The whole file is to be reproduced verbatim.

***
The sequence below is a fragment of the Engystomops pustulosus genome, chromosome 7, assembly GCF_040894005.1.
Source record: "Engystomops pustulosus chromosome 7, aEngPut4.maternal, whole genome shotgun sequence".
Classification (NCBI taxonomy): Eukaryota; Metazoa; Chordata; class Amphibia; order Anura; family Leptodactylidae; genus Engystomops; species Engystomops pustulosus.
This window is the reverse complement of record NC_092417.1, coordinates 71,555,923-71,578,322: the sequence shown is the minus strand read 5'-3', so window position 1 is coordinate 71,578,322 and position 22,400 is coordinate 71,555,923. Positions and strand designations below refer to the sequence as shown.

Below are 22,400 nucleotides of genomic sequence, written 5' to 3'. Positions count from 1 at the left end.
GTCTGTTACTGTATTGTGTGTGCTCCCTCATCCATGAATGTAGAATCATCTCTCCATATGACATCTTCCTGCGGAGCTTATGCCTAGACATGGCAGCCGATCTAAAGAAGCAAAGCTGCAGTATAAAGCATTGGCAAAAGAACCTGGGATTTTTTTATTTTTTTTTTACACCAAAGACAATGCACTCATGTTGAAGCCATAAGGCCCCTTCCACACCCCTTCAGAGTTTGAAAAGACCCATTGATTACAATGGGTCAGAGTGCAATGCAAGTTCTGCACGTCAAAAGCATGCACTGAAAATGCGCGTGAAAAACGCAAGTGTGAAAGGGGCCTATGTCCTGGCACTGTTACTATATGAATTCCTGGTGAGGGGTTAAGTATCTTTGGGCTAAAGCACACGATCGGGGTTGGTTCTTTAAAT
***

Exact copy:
The sequence below is a fragment of the Engystomops pustulosus genome, chromosome 7, assembly GCF_040894005.1.
Source record: "Engystomops pustulosus chromosome 7, aEngPut4.maternal, whole genome shotgun sequence".
Classification (NCBI taxonomy): Eukaryota; Metazoa; Chordata; class Amphibia; order Anura; family Leptodactylidae; genus Engystomops; species Engystomops pustulosus.
This window is the reverse complement of record NC_092417.1, coordinates 71,555,923-71,578,322: the sequence shown is the minus strand read 5'-3', so window position 1 is coordinate 71,578,322 and position 22,400 is coordinate 71,555,923. Positions and strand designations below refer to the sequence as shown.

Below are 22,400 nucleotides of genomic sequence, written 5' to 3'. Positions count from 1 at the left end.
GTCTGTTACTGTATTGTGTGTGCTCCCTCATCCATGAATGTAGAATCATCTCTCCATATGACATCTTCCTGCGGAGCTTATGCCTAGACATGGCAGCCGATCTAAAGAAGCAAAGCTGCAGTATAAAGCATTGGCAAAAGAACCTGGGATTTTTTTATTTTTTTTTTACACCAAAGACAATGCACTCATGTTGAAGCCATAAGGCCCCTTCCACACCCCTTCAGAGTTTGAAAAGACCCATTGATTACAATGGGTCAGAGTGCAATGCAAGTTCTGCACGTCAAAAGCATGCACTGAAAATGCGCGTGAAAAACGCAAGTGTGAAAGGGGCCTATGTCCTGGCACTGTTACTATATGAATTCCTGGTGAGGGGTTAAGTATCTTTGGGCTAAAGCACACGATCGGGGTTGGTTCTTTAAAT